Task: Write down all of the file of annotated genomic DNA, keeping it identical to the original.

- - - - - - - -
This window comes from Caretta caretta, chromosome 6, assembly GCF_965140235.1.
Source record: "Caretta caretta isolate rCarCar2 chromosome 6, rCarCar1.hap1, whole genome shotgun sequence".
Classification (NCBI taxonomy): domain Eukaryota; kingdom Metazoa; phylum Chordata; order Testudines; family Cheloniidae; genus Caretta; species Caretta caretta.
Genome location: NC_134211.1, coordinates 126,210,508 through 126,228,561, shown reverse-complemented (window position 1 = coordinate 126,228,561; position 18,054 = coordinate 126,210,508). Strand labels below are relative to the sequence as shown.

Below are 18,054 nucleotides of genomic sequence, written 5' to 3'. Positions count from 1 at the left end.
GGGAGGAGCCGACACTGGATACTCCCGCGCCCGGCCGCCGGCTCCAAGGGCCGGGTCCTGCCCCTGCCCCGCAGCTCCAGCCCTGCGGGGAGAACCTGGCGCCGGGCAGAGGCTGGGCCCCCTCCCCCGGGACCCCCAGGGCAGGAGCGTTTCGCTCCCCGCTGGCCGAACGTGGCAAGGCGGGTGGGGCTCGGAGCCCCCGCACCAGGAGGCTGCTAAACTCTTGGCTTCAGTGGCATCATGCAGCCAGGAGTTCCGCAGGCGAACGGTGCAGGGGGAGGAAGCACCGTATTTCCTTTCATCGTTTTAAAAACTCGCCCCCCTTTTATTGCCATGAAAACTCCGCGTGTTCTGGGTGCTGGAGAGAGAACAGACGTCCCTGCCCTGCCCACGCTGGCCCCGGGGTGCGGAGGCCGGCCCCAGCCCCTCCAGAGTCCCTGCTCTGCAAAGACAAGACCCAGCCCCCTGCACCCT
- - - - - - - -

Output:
This window comes from Caretta caretta, chromosome 6, assembly GCF_965140235.1.
Source record: "Caretta caretta isolate rCarCar2 chromosome 6, rCarCar1.hap1, whole genome shotgun sequence".
Classification (NCBI taxonomy): domain Eukaryota; kingdom Metazoa; phylum Chordata; order Testudines; family Cheloniidae; genus Caretta; species Caretta caretta.
Genome location: NC_134211.1, coordinates 126,210,508 through 126,228,561, shown reverse-complemented (window position 1 = coordinate 126,228,561; position 18,054 = coordinate 126,210,508). Strand labels below are relative to the sequence as shown.

Below are 18,054 nucleotides of genomic sequence, written 5' to 3'. Positions count from 1 at the left end.
GGGAGGAGCCGACACTGGATACTCCCGCGCCCGGCCGCCGGCTCCAAGGGCCGGGTCCTGCCCCTGCCCCGCAGCTCCAGCCCTGCGGGGAGAACCTGGCGCCGGGCAGAGGCTGGGCCCCCTCCCCCGGGACCCCCAGGGCAGGAGCGTTTCGCTCCCCGCTGGCCGAACGTGGCAAGGCGGGTGGGGCTCGGAGCCCCCGCACCAGGAGGCTGCTAAACTCTTGGCTTCAGTGGCATCATGCAGCCAGGAGTTCCGCAGGCGAACGGTGCAGGGGGAGGAAGCACCGTATTTCCTTTCATCGTTTTAAAAACTCGCCCCCCTTTTATTGCCATGAAAACTCCGCGTGTTCTGGGTGCTGGAGAGAGAACAGACGTCCCTGCCCTGCCCACGCTGGCCCCGGGGTGCGGAGGCCGGCCCCAGCCCCTCCAGAGTCCCTGCTCTGCAAAGACAAGACCCAGCCCCCTGCACCCT